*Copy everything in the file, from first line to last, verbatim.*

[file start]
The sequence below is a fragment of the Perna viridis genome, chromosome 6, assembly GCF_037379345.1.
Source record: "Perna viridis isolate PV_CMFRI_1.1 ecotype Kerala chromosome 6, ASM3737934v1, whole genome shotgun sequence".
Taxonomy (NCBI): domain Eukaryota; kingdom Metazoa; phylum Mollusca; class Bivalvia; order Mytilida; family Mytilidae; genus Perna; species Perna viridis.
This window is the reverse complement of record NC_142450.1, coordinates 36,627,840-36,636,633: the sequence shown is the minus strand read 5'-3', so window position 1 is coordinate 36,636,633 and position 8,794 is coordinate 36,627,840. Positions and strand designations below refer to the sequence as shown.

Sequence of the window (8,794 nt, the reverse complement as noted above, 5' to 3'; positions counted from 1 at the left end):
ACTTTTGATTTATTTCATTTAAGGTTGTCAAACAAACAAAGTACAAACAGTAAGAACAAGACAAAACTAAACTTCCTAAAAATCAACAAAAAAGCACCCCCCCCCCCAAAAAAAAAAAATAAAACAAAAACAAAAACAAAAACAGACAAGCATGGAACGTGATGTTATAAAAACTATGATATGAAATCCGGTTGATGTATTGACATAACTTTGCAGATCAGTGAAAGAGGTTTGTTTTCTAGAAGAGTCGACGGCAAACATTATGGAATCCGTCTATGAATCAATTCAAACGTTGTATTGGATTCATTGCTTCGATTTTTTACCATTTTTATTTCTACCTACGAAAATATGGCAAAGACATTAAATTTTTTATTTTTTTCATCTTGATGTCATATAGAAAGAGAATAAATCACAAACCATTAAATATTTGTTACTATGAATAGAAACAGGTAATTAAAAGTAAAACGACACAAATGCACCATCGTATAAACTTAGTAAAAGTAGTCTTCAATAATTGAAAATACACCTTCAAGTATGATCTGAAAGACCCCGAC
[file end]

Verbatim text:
The sequence below is a fragment of the Perna viridis genome, chromosome 6, assembly GCF_037379345.1.
Source record: "Perna viridis isolate PV_CMFRI_1.1 ecotype Kerala chromosome 6, ASM3737934v1, whole genome shotgun sequence".
Taxonomy (NCBI): domain Eukaryota; kingdom Metazoa; phylum Mollusca; class Bivalvia; order Mytilida; family Mytilidae; genus Perna; species Perna viridis.
This window is the reverse complement of record NC_142450.1, coordinates 36,627,840-36,636,633: the sequence shown is the minus strand read 5'-3', so window position 1 is coordinate 36,636,633 and position 8,794 is coordinate 36,627,840. Positions and strand designations below refer to the sequence as shown.

Sequence of the window (8,794 nt, the reverse complement as noted above, 5' to 3'; positions counted from 1 at the left end):
ACTTTTGATTTATTTCATTTAAGGTTGTCAAACAAACAAAGTACAAACAGTAAGAACAAGACAAAACTAAACTTCCTAAAAATCAACAAAAAAGCACCCCCCCCCCCAAAAAAAAAAAATAAAACAAAAACAAAAACAAAAACAGACAAGCATGGAACGTGATGTTATAAAAACTATGATATGAAATCCGGTTGATGTATTGACATAACTTTGCAGATCAGTGAAAGAGGTTTGTTTTCTAGAAGAGTCGACGGCAAACATTATGGAATCCGTCTATGAATCAATTCAAACGTTGTATTGGATTCATTGCTTCGATTTTTTACCATTTTTATTTCTACCTACGAAAATATGGCAAAGACATTAAATTTTTTATTTTTTTCATCTTGATGTCATATAGAAAGAGAATAAATCACAAACCATTAAATATTTGTTACTATGAATAGAAACAGGTAATTAAAAGTAAAACGACACAAATGCACCATCGTATAAACTTAGTAAAAGTAGTCTTCAATAATTGAAAATACACCTTCAAGTATGATCTGAAAGACCCCGAC